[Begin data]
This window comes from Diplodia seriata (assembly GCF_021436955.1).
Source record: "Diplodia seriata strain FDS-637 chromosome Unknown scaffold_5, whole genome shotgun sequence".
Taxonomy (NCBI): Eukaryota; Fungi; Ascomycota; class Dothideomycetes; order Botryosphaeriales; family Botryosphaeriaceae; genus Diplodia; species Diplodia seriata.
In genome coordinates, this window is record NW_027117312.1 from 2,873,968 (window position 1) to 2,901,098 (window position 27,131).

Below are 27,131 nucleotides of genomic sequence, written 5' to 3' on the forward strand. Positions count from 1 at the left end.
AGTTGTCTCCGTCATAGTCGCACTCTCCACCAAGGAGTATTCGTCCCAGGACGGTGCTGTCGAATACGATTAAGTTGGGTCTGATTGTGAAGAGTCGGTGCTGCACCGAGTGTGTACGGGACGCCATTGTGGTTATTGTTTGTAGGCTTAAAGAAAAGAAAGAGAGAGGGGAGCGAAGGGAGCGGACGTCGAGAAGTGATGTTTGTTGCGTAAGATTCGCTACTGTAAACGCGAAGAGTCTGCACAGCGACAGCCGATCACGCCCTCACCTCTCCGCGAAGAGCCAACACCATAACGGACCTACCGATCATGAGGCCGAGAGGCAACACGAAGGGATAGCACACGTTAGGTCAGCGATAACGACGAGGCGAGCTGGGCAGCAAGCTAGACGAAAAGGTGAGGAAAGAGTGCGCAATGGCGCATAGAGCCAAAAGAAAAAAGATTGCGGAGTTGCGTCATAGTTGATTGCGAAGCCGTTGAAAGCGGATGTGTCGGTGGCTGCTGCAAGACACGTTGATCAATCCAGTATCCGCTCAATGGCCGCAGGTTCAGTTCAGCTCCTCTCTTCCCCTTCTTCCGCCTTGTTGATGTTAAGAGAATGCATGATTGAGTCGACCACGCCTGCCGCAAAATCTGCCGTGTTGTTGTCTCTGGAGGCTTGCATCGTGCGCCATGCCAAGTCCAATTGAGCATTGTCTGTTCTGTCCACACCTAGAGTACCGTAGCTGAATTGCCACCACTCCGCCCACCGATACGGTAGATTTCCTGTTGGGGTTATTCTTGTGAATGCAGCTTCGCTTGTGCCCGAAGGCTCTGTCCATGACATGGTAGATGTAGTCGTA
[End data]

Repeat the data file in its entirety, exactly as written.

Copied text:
This window comes from Diplodia seriata (assembly GCF_021436955.1).
Source record: "Diplodia seriata strain FDS-637 chromosome Unknown scaffold_5, whole genome shotgun sequence".
Taxonomy (NCBI): Eukaryota; Fungi; Ascomycota; class Dothideomycetes; order Botryosphaeriales; family Botryosphaeriaceae; genus Diplodia; species Diplodia seriata.
In genome coordinates, this window is record NW_027117312.1 from 2,873,968 (window position 1) to 2,901,098 (window position 27,131).

Below are 27,131 nucleotides of genomic sequence, written 5' to 3' on the forward strand. Positions count from 1 at the left end.
AGTTGTCTCCGTCATAGTCGCACTCTCCACCAAGGAGTATTCGTCCCAGGACGGTGCTGTCGAATACGATTAAGTTGGGTCTGATTGTGAAGAGTCGGTGCTGCACCGAGTGTGTACGGGACGCCATTGTGGTTATTGTTTGTAGGCTTAAAGAAAAGAAAGAGAGAGGGGAGCGAAGGGAGCGGACGTCGAGAAGTGATGTTTGTTGCGTAAGATTCGCTACTGTAAACGCGAAGAGTCTGCACAGCGACAGCCGATCACGCCCTCACCTCTCCGCGAAGAGCCAACACCATAACGGACCTACCGATCATGAGGCCGAGAGGCAACACGAAGGGATAGCACACGTTAGGTCAGCGATAACGACGAGGCGAGCTGGGCAGCAAGCTAGACGAAAAGGTGAGGAAAGAGTGCGCAATGGCGCATAGAGCCAAAAGAAAAAAGATTGCGGAGTTGCGTCATAGTTGATTGCGAAGCCGTTGAAAGCGGATGTGTCGGTGGCTGCTGCAAGACACGTTGATCAATCCAGTATCCGCTCAATGGCCGCAGGTTCAGTTCAGCTCCTCTCTTCCCCTTCTTCCGCCTTGTTGATGTTAAGAGAATGCATGATTGAGTCGACCACGCCTGCCGCAAAATCTGCCGTGTTGTTGTCTCTGGAGGCTTGCATCGTGCGCCATGCCAAGTCCAATTGAGCATTGTCTGTTCTGTCCACACCTAGAGTACCGTAGCTGAATTGCCACCACTCCGCCCACCGATACGGTAGATTTCCTGTTGGGGTTATTCTTGTGAATGCAGCTTCGCTTGTGCCCGAAGGCTCTGTCCATGACATGGTAGATGTAGTCGTA